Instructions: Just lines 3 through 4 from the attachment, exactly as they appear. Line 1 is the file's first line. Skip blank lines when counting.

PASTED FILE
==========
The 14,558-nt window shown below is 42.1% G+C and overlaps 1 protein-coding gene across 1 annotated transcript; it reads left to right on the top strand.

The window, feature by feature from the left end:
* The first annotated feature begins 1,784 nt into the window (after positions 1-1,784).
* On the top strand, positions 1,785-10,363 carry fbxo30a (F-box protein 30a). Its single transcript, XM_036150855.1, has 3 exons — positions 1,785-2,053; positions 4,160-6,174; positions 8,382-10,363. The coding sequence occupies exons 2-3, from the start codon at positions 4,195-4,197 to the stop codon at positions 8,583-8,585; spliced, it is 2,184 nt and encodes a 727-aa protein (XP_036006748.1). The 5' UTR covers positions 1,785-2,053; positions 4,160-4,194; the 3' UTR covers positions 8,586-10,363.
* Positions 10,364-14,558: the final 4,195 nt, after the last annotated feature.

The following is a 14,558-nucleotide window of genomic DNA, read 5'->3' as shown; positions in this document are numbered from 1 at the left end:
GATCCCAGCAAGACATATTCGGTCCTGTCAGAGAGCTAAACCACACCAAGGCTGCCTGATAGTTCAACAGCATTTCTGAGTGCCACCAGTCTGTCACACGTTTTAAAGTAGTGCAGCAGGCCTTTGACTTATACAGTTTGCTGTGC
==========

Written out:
* The first annotated feature begins 1,784 nt into the window (after positions 1-1,784).
* On the top strand, positions 1,785-10,363 carry fbxo30a (F-box protein 30a). Its single transcript, XM_036150855.1, has 3 exons — positions 1,785-2,053; positions 4,160-6,174; positions 8,382-10,363. The coding sequence occupies exons 2-3, from the start codon at positions 4,195-4,197 to the stop codon at positions 8,583-8,585; spliced, it is 2,184 nt and encodes a 727-aa protein (XP_036006748.1). The 5' UTR covers positions 1,785-2,053; positions 4,160-4,194; the 3' UTR covers positions 8,586-10,363.